University public relations people ushered some two dozen reporters seven stories up to the roof of the McNamara Alumni Center to look down on the white lines etched across a parking-lot blacktop. After a year of demolition and disruptive road realignments around the stadium site, university officials hope the painted grid will offer a new picture of the stadium's future on campus.
Taking in the bird's-eye vista, TCF Bank President Mark Jeter said the coming construction efforts will make the project more real for the public.
"I think as people see this facility erected and see it going up, it's going to gain a lot of momentum and they're going to say, 'Hey, this is going to be a reality' and I think you'll see everything fall into place on the financial side," he said.
Stadium supporters have about $28 million to go in the private fundraising drive. That's about 10 percent of the project's total construction cost. Fundraising has so far focused mainly on large donations, with the effort to tap into the fan base yet to launch.
Back on the ground, University President Robert Bruininks said there's plenty of time left to make up the difference.
"The private fundraising is going very well," he said. "Actually we're ahead of schedule where we thought we would be at this point in the process. So I'm really optimistic we'll raise the required resources."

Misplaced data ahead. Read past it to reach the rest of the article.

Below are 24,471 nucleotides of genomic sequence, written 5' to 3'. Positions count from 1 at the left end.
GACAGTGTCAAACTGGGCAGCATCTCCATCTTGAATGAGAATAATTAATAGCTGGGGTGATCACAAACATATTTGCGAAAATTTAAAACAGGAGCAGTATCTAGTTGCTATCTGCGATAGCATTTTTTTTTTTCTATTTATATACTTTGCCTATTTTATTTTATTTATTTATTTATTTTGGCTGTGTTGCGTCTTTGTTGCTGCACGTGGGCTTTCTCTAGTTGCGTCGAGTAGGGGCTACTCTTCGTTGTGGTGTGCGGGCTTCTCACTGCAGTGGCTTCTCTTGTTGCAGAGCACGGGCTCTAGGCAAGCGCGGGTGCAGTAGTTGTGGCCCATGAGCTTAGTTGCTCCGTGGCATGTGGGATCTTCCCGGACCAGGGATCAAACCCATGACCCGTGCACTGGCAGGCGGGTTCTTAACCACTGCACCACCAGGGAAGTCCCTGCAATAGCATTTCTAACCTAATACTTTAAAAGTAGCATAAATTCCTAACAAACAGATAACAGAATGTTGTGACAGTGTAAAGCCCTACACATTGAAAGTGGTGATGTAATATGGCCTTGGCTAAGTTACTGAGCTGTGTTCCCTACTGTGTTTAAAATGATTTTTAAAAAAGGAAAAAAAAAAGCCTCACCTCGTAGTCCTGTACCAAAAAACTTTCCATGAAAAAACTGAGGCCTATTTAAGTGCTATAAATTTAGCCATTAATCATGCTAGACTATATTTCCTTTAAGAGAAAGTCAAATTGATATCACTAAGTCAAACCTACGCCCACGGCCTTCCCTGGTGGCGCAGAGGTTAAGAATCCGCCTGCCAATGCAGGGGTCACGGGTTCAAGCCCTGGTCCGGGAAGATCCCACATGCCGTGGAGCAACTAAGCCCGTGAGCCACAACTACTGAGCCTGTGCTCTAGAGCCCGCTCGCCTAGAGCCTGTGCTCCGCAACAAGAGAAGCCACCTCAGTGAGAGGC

Newly hired football coach Tim Brewster cheered on a massive backhoe as it tore into a bare patch of ground where workers will dig out 50,000 cubic yards of earth.
This is the second ceremonial groundbreaking, one that stamps the Brewster brand on the project. The first ceremony featured coach Glen Mason, who was fired shortly afterwards.
Brewster stood on the blank asphalt and envisioned game day.
"The tunnel will be in the end zone, our team will come out of the tunnel. We'll acknowledge our students -- that's one of the things that we really want to do -- we'll have 10,000 screaming students in that 50,000-seat stadium, we'll come to our sideline," he said.
Next month, workers will start driving the first of some 2,800 steel pillars into the ground to support the stadium footings. Brewster says the concrete work that will bring the structure's shape into better focus is scheduled to begin in early 2008.
"Now as you drive by you're going to see something come up out of the ground and how exciting it's going to be to follow the progress of this stadium. It's just amazing."
The stadium financing also relies on the team's ability to fill the stadium with fans once it's open.